Dir. Martin Scorsese. 164 minutes.
“The Last Temptation of Christ” gives us a new vision of the life of Jesus. This Jesus (Willem Dafoe) is not perfect, or even good: he’s a mediocrity and a misanthrope, pushed and pulled between his fears and his desires. Director Martin Scorsese shows us a Christ who is human, beset by doubt and resentment, but who ultimately succeeds in becoming great.
“The Last Temptation of Christ” is gritty and minimalist, as much for practical reasons as theoretical ones. Shooting in Morocco on a modest budget, Scorsese would have been unable to deliver a lavish, DeMille-style Biblical epic even if he’d tried. “We worked in a state of emergency,” Scorsese later recalled. The film’s dinginess adds to its feeling of reality. When was the last time you saw a Bible movie you’d call “spontaneous”?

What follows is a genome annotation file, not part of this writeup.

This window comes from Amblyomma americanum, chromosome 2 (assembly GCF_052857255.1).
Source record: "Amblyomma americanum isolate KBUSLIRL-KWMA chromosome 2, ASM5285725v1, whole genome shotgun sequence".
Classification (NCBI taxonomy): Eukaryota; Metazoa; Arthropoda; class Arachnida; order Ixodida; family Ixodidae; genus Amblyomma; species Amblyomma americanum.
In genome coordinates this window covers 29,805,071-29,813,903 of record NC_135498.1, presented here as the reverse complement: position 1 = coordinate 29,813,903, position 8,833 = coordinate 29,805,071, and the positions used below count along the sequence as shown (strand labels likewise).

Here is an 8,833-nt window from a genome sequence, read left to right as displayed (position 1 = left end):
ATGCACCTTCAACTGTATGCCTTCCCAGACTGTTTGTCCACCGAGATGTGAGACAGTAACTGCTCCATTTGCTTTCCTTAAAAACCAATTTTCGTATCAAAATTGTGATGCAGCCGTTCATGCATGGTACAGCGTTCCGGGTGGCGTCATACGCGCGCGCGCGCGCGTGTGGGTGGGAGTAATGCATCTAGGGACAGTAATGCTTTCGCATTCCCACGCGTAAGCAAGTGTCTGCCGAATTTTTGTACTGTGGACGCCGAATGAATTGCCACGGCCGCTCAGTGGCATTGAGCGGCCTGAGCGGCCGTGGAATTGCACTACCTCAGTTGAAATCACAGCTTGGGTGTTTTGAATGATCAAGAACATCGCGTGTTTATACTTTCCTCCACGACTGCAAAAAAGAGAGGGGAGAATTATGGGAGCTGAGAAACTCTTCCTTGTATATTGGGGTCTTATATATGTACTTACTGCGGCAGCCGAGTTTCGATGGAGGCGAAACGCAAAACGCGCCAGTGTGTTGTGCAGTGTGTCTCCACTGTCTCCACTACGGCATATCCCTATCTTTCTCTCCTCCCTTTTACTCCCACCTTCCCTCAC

This is a de-mythologizing film, presenting us with a Gospel story just different enough from the familiar tales to imbue it with a fresh truth and immediacy. The film supposes that the last, and greatest, temptation of Jesus would not have been for power or possessions, but for the comfort of a normal life, growing to old age surrounded by friends and family instead of being publicly crucified.
Some viewers, and non-viewers, are offended by the film’s idiosyncrasies and the liberties it takes with its source material. (The fact that Harvey Keitel’s Judas speaks with a Brooklyn accent has been a particularly durable source of outcry.) But perhaps the story of Jesus is most powerful when it provokes us to question what we think.